language

Twenty years ago, radio in Michigan was dominated by WJR-AM, which had the strongest signal around. You could get it nearly anywhere in the state. The station’s signature personality was the legendary J.P. McCarthy, who was an amazing interviewer.

Politically, I suspect he was conservative, but it was hard to tell; he interviewed politicians of all flavors with decency, courtesy and wit. But then, J.P. suddenly died.

Today, he has been succeeded by the sort of ideological slashers who have given talk radio a bad name.

John Pollack says it's important to tell true analogies from false ones.
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We use analogies every day. Yet we rarely think about them. They're just part of our vocabulary and our speech. 

But for John Pollack, analogies are not something to be ignored.

Pollack is the author of the new book Shortcut: How Analogies Reveal Connection, Spark Innovation and Sell Our Greatest Ideas. He believes analogies often have big consequences on how we view the world.

For example, Pollack says there are a lot of analogies that ring true that actually turn out not to be true. 

Pollack mentions the case of the "domino theory" President Eisenhower used in 1954.

The analogy convinced Americans that if they didn't intervene in Vietnam, democratic governments across Southeast Asia would topple like dominoes.

While the analogy translated something complex and far away into everyday language, it falsified the situation: When U.S. forces withdrew from Hanoi in defeat, the neighboring countries didn't topple like dominoes.

Uncles have their own adjective in avuncular, but aunts don’t have any such adjective.

On this week's edition of That's What They Say, host Rina Miller and University of Michigan English Professor Anne Curzan explore adjectives related to family members.  

“Paternal related to fathers, maternal for mothers, fraternal for brothers, sororal, which is not a really common adjective but it’s available in the language related to sisters. You get filial related to sons and daughters, and then parental for parents,” says Curzan.   

She also points out that these adjective that come from Latin often feel more formal than their Germanic synonyms.

“What we are seeing here is a wider pattern in the English language where we have these synonyms where one is borrowed like paternal or maternal and one of them is a native English word. It’s a Germanic word that’s been in English since English has been around. And often the native English word will feel warmer to us. It will feel closer to us and the borrowed one will feel a little bit more formal.”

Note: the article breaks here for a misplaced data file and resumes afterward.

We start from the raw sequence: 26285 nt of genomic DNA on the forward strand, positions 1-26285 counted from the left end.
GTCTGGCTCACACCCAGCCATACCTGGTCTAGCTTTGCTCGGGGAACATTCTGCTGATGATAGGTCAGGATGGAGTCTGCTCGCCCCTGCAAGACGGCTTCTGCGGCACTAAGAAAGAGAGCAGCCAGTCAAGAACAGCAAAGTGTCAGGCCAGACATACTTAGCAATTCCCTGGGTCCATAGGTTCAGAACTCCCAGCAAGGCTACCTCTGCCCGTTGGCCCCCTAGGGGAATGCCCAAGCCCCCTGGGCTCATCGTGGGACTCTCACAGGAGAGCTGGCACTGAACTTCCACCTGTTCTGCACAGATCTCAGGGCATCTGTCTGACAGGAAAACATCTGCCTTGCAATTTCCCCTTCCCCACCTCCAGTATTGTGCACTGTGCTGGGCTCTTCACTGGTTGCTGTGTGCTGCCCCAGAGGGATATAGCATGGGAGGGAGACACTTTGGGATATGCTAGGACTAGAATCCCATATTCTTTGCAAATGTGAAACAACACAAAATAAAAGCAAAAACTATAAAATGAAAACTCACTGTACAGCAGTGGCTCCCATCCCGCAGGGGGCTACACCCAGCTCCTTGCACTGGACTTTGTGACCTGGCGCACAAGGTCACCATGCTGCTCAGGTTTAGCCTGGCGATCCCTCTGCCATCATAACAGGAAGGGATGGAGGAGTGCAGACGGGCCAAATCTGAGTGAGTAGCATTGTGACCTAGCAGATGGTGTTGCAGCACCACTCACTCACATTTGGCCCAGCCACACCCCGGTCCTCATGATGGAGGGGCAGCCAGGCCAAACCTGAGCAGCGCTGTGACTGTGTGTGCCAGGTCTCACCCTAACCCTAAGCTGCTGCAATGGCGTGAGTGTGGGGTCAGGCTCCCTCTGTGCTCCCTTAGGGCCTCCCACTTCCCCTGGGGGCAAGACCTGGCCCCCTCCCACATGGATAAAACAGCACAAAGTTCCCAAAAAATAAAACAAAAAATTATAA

Listen to the segment above.

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This week, State of Opportunity's Jennifer Guerra explored language and discrimination. She talked to Robin Queen, a linguist who teaches a class about it at the University of Michigan.

From Guerra's story:

Queen says people often think there's one right way to speak, what linguists call Standard American English, or "The Standard," and everyone else is doing it wrong.

"Who gets to decide they can police someone else's language?" asks Queen. "I mean, when did we get to this point that shaming people for their language is fine?"

Remember the George Zimmerman trial last year? You probably read headlines about it somewhere, or maybe watched coverage of it on TV.

If you got to hear any of the testimony, you may remember Rachel Jeantel. She's a young, African-American woman who was the primary witness for the prosecution, and was on the phone with Trayvon Martin on the day he died. 

When Jeantel began speaking, people both in and out of the courtroom focused on the way she spoke.

Why? 

Check out Guerra's piece. You can watch testimony from the Zimmerman trial and read about a study from MSU on language and discrimination that has some surprising results. 

-- Lucy Perkins, Michigan Radio Newsroom

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LANSING – The terms "mental retardation" and "mentally retarded" will be removed from state laws under legislation being sent to Gov. Rick Snyder.

The bills incorporate a recent recommendation from a mental health commission appointed by Snyder. The bipartisan legislation strikes references to outdated language from various statutes and replaces them with terms such as "developmentally disabled" or "intellectually disabled."